How this veteran restaurateur turned himself into a carbon trader

By Jason Kim, CNN • Updated 11th October 2017

Lifelong San Francisco resident and restaurateur Nick Sassaman has a massive green thumb. Throughout the years, Sassaman has been an avid gardener, a taxidermist, a furniture restorer, a winemaker and a floral arrangement maker.

Eventually, Sassaman realized that he could be a “green business,” or a “green consumer,” and take all of this expertise he developed by cutting, painting and staining wood, cut it into legal carbon credits.

For today’s savvy entrepreneur, this is a simple way to make money without signing up for a business license or becoming a paid lobbyist.

Before doing so, Sassaman has to help his clients and clients’ clients calculate the emissions benefit of his projects — and that’s where things get complicated.

“You have to keep an eye on that,” Sassaman says. “There’s always that part of your brain that’s wondering, ‘Can I do this? Why shouldn’t I be doing this?'”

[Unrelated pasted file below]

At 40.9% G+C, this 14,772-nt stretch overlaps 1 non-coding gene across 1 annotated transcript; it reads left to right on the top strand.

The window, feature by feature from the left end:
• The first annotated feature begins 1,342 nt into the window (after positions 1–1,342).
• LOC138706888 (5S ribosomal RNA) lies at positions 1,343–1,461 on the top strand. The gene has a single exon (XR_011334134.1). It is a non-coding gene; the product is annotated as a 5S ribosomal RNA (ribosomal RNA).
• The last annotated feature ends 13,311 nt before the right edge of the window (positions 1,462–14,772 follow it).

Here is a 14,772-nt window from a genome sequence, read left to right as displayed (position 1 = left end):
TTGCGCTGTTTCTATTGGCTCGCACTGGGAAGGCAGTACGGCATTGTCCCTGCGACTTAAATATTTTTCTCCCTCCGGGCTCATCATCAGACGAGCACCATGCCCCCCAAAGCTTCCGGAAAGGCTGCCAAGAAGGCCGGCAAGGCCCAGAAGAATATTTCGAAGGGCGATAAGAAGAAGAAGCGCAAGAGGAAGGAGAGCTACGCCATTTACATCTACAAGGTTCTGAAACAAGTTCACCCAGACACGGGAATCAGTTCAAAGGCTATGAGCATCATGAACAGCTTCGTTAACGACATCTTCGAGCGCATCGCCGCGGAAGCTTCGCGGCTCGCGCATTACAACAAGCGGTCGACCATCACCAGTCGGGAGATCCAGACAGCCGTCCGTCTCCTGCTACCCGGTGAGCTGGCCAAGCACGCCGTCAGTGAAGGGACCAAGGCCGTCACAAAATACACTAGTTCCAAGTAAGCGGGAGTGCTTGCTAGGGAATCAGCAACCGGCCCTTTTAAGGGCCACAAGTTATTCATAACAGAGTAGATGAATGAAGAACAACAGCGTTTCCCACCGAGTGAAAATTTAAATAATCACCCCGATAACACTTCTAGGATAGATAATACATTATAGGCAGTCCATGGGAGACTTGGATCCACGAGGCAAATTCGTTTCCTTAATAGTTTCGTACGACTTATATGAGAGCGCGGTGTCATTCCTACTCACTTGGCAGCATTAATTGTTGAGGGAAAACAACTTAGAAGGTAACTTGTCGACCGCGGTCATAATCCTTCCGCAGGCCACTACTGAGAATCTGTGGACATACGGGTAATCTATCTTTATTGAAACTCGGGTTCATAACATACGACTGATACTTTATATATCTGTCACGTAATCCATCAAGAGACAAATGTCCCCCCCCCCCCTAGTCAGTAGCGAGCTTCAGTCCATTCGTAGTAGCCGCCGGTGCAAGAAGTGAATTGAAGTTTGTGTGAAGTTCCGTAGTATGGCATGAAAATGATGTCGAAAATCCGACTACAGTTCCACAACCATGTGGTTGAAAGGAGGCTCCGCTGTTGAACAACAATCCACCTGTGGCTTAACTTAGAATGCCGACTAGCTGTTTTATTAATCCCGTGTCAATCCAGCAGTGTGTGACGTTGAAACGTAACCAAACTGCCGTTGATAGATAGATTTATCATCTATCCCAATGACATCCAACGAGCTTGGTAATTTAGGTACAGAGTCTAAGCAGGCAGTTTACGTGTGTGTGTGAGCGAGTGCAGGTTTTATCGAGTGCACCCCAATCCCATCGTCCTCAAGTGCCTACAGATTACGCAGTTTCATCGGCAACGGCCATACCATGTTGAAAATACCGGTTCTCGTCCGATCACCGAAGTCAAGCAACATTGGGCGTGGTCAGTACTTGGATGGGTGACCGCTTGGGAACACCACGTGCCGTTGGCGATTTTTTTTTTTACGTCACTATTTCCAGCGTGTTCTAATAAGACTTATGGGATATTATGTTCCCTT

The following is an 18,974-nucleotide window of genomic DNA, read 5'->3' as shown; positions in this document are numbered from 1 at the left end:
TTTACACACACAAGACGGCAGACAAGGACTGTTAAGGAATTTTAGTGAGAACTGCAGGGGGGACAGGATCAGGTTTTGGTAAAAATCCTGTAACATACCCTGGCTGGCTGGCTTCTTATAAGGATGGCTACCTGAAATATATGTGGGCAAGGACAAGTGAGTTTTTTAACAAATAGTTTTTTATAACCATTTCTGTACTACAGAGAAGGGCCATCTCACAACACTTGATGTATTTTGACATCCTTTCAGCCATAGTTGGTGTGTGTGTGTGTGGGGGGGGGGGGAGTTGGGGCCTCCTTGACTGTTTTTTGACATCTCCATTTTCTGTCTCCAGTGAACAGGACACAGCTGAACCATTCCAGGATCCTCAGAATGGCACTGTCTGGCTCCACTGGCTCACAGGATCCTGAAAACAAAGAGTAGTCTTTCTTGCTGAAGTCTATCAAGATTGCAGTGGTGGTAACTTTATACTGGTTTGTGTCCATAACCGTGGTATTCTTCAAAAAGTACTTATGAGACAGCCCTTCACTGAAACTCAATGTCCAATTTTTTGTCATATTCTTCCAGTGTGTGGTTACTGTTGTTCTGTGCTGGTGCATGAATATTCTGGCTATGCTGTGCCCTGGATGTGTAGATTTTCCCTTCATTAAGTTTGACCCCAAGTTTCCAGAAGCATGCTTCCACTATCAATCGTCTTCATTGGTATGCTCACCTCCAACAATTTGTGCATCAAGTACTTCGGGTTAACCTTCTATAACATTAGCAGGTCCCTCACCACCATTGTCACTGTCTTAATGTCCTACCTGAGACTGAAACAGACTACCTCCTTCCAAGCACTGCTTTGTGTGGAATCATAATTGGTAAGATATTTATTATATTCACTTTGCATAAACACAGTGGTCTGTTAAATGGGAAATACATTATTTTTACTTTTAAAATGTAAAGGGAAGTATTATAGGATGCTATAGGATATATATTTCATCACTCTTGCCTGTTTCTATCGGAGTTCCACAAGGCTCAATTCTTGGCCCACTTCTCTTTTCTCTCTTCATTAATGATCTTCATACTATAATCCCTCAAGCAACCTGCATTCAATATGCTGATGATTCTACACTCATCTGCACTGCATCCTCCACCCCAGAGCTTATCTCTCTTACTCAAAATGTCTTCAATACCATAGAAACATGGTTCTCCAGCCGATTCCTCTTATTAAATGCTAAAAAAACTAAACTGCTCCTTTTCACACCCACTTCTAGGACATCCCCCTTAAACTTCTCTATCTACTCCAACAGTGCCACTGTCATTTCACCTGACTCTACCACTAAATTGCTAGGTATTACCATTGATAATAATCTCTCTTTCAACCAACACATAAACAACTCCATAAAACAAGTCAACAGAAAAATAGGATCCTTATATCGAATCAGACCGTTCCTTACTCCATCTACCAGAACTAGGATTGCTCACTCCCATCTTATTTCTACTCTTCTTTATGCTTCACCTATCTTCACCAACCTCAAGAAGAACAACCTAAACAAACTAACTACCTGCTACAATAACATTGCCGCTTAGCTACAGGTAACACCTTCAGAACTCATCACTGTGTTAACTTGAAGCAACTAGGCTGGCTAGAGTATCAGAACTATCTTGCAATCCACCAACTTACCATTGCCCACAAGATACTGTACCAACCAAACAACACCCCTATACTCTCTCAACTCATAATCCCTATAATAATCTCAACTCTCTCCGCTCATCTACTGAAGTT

The controversy comes down to a tiny piece of carbon that is absorbed during the process of growing the tree. When carbon dioxide enters the atmosphere, the plant releases CO2 through photosynthesis.

When we grow trees like eucalyptus or saffron, this captures CO2 and returns it to the soil. So, the forested area retains its carbon, while the soil releases CO2.

“Now here’s the tricky part,” Sassaman says. “When you burn a tree, that stuff goes into the atmosphere, the carbon dioxide goes into the atmosphere. So the question is how much carbon did you actually capture and store because of your work? How much did you return to the land?”

This exact amount is unknown.

Perhaps the biggest hurdle is convincing the world to change its practices and incentives.

“There’s this huge push for carbon capture, carbon sequestration,” Sassaman says. “That’s big, but that takes a long time to change. If we can sell our products a lot faster, that’s fine.”

Unfortunately, he doesn’t see that possibility anytime soon, but hope is in the air. Sassaman has recently moved to Seattle, and to be here — he says — “gives me a chance to increase my tree care business and my sales.”

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